As the on-site systems become complex, the operation and maintenance requirements increase and so is the cost of offering such services. The onsite inspection frequency may increase up to once a quarter or once a month inspection. Also, there will be a need for attending emergency situations. Most of the alternative treatment systems incorporate a mechanical component (a pump, a blower, or something equivalent) to move air through the system and/or to move the wastewater through the system. Such a component can fail anytime and will need immediate repair or replacement. At present, the alternative system relay on audio visual alarm system to indicate a “problem” with the mechanical component. The homeowner is responsible for calling the service entity when the system is in alarm conditions. This type of arrangement is not always efficient in identifying and reporting a “problem” with the system. Use of remote monitoring of alternative systems is a preferred option. Gloucester, MA is currently exploring use of a remote monitoring systems for its alternative sewage collection system as well as for alternative on-site systems.

Long-Term Management

A long-term, permanent, management of on-site systems is becoming more and more of an importance as the alternative treatment and disposal systems are installed to overcome soil and site constrains. It is important to recognize that even a conventional septic system needs permanent management in order for it to function adequately. A community thinking seriously about implementing a permanent management program for the on-site systems must develop a database for all the systems that are operating in the area, list what type of system is in use, and what is the minimum maintenance requirement for the system. Normally, a town or a county should take a lead in determining the cost of such a management program and set a user-fee similar to sewer fees charged for a central sewer system. Normally, a town or a county should take a lead in determining the cost of such a management program and set a user-fee similar to sewer fees charged for a central sewer system. Septic tank pumping as necessary is the minimum maintenance for maintenance of on-site systems and this task should be done in conjunction with a regular inspection program. If a mechanical component is present for advance treatment or disposal purposes, a remote monitoring system should be considered in order to better manage the system Adequate public and environmental protection can be achieved from the on-site system when permanent management system is in place.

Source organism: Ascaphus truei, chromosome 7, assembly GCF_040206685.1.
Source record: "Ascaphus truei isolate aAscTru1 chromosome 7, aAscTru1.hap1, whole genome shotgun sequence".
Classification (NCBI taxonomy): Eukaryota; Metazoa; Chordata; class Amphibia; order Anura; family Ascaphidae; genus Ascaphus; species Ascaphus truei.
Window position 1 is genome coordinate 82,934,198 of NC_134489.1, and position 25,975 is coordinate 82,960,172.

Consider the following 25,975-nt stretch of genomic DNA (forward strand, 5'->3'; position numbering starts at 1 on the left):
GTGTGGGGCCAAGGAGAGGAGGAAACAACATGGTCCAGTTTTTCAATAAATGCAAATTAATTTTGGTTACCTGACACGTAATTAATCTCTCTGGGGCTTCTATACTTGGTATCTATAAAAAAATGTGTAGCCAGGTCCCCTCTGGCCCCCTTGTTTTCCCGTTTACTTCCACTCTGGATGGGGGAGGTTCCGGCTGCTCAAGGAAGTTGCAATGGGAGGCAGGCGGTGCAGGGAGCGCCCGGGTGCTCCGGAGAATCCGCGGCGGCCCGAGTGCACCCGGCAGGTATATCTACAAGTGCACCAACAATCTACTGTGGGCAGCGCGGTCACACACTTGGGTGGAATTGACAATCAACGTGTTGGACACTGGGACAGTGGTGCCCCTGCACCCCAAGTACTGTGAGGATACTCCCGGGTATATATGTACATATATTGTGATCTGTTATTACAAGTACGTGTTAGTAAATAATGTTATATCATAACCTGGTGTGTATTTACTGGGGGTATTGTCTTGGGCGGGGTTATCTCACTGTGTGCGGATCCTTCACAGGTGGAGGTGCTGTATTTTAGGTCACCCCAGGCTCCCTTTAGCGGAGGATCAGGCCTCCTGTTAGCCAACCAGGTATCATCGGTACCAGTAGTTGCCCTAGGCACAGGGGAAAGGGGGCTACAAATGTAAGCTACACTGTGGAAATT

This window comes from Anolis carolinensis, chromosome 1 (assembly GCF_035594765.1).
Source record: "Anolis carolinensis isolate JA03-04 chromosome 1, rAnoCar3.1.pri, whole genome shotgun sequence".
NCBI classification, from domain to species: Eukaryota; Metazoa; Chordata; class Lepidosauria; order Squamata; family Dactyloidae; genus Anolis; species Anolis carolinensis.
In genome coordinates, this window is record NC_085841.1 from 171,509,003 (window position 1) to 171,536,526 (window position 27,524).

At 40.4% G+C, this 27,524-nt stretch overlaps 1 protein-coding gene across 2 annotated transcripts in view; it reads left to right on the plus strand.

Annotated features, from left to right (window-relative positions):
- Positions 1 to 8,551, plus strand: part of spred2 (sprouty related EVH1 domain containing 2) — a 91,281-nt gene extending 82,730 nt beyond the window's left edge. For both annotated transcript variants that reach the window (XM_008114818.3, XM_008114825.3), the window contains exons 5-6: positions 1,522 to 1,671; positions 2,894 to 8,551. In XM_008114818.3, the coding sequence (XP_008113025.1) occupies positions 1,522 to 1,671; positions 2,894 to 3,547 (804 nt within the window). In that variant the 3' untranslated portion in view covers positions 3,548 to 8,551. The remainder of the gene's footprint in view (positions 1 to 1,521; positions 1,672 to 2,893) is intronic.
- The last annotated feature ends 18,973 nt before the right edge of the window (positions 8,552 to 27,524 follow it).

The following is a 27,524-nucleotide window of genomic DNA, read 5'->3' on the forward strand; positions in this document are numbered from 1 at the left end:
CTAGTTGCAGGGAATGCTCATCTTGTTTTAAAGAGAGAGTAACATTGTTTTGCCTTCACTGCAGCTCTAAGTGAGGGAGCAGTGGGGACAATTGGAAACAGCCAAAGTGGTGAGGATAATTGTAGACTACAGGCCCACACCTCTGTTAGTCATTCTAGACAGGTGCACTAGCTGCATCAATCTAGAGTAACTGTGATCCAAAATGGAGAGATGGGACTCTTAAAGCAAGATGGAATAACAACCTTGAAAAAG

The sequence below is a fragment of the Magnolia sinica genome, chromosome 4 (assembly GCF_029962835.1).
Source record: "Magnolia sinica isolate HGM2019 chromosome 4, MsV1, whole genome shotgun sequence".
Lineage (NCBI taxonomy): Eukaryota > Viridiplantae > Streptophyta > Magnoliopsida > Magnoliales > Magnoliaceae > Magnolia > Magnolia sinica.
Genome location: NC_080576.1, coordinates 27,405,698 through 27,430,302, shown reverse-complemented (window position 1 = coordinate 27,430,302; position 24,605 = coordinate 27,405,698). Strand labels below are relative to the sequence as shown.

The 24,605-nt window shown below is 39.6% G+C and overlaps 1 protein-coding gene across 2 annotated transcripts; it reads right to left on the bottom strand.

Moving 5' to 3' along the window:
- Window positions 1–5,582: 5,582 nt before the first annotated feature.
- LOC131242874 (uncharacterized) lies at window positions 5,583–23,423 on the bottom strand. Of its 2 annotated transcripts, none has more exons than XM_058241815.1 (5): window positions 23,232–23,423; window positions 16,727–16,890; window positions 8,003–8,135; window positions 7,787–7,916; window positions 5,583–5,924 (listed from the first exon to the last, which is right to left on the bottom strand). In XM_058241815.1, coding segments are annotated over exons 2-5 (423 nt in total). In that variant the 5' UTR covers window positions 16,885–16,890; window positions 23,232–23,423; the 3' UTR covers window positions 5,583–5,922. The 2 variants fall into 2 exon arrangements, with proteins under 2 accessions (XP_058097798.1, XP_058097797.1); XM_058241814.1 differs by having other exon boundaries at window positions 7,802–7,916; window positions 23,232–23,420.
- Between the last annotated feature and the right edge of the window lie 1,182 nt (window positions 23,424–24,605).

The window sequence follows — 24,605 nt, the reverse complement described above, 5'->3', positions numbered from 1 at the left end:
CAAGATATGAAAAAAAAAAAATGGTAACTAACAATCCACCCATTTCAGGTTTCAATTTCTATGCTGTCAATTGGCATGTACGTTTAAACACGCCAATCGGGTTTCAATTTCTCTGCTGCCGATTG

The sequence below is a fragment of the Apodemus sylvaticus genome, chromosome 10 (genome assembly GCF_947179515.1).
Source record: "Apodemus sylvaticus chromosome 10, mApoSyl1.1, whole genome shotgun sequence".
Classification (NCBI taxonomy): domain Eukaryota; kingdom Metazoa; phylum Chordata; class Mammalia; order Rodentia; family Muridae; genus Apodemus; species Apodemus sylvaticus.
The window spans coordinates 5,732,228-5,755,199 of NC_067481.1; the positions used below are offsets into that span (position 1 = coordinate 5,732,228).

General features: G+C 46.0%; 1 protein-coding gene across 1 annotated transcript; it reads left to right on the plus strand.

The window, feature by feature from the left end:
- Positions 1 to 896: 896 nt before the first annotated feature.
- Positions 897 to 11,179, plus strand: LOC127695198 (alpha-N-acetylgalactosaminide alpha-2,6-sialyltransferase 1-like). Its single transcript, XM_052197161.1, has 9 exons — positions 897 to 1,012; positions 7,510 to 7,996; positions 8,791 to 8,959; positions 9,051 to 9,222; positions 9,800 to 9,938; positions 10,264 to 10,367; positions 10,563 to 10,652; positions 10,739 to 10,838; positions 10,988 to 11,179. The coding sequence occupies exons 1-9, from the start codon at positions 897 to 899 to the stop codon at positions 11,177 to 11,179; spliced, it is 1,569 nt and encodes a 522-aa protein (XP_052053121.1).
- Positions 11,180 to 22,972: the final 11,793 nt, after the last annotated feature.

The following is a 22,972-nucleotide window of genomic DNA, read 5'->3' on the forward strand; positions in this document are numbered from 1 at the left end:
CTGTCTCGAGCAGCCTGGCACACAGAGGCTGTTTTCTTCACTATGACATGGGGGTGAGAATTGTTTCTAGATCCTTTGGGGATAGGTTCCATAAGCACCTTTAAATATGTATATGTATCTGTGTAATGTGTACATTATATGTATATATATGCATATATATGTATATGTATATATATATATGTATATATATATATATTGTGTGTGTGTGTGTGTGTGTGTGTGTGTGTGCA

SAMPLES ARE COLLECTED FROM:

  • UG = UP GRADIENT MONITORING WELL
  • STE = SEPTIC TANK EFFLUENT*
  • TRE = TREATED EFFLUENT*
  • DG = DOWN GRADIENT MONITORING WELL

* At Brierwood St., STE is Treated Effluent from ORENCO Trickling Filter and TRE is Effluent for the bottom of the Sand-Lined Bed. PILOT SYSTEMS IN GLOUCESTER
NOTE: S#1,2,3, and 4 are part of the first pilot project in operation since April 1994
S# 5,6, and 7 are part of the NODP in operation since December 1994

Table 1

S# Location Treatment Disposal
1 11 R colburn St.
Map # 157, Lot# 34
Total Area = 7,320
3 Bedroom
Recirculating Sand Filter
22’X5′ filter bed
24″ of Coarse Sand
Loading Rate = 3 1,000 Gal. ST
Infiltrator-Pressure Dosed Bed
Bottom 36″ Below Ground
18.75′ X 18′ Bed; 18 Units
Loading Rate = 0.98
2 62 High St.
Map #153, Lot #50
Total Area=18,150
4 Bedroom
Bio-Clere
Model #1612
1,000 Gal. ST
Pressure Dosed Bed
Bottom 24″ Below Ground
40′ X 12′ Bed; 3 Pipes
Loading Rate = 0.98
3 43 Langsford St.
Map #152, Lot #11
Total Area=8,250
4 Bedroom
Recirculating Sand Filter
30′ X 5′ filter bed
Recirc. Rate = 5:1